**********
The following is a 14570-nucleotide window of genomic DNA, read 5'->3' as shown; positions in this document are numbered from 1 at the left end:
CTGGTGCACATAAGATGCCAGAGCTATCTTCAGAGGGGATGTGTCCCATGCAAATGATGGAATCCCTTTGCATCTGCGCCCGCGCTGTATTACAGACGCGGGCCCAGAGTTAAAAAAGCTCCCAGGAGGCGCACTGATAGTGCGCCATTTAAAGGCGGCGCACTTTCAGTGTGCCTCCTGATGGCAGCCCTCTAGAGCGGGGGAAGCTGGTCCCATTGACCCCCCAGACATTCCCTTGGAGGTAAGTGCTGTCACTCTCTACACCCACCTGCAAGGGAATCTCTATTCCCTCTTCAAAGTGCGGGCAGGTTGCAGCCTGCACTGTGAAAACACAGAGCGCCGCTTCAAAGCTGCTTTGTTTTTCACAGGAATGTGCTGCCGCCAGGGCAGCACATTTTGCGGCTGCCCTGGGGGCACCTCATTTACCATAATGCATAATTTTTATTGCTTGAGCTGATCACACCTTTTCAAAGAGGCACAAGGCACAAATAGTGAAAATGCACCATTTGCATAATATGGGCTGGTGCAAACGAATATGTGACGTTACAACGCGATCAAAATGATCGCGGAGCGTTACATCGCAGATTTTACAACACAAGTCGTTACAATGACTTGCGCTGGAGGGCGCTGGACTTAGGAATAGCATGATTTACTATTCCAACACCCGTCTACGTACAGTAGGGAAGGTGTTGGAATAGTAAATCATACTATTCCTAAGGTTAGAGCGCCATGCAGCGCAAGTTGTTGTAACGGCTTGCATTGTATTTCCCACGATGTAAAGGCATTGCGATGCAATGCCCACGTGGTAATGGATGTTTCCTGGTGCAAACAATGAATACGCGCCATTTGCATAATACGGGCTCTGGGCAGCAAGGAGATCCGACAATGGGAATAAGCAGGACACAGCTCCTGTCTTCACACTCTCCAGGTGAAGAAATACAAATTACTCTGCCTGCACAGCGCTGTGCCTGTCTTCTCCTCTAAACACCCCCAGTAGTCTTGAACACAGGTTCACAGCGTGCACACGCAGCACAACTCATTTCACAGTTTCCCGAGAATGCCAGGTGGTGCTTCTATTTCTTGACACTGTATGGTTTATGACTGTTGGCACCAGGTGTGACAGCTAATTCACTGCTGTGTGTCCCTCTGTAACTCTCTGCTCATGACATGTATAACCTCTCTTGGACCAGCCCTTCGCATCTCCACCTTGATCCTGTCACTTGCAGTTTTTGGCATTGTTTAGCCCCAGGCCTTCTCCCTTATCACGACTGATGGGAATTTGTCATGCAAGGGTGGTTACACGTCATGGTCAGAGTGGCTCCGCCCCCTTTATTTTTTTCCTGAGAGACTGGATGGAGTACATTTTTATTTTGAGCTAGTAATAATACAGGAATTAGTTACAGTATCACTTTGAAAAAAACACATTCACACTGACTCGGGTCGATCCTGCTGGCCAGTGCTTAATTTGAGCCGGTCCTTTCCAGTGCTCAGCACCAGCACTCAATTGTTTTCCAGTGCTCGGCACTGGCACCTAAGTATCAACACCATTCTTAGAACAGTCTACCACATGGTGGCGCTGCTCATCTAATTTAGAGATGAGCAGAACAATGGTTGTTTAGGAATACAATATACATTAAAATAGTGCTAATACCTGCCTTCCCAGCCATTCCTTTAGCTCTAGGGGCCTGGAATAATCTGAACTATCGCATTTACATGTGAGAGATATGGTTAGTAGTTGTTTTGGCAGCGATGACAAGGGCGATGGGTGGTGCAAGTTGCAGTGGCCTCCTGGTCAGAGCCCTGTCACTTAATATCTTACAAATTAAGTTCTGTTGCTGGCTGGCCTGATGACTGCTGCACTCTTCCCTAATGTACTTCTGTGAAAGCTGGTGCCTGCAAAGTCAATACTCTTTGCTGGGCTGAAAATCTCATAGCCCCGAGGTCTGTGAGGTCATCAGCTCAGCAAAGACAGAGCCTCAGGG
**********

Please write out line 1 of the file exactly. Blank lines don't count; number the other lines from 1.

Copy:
The following is a 14570-nucleotide window of genomic DNA, read 5'->3' as shown; positions in this document are numbered from 1 at the left end: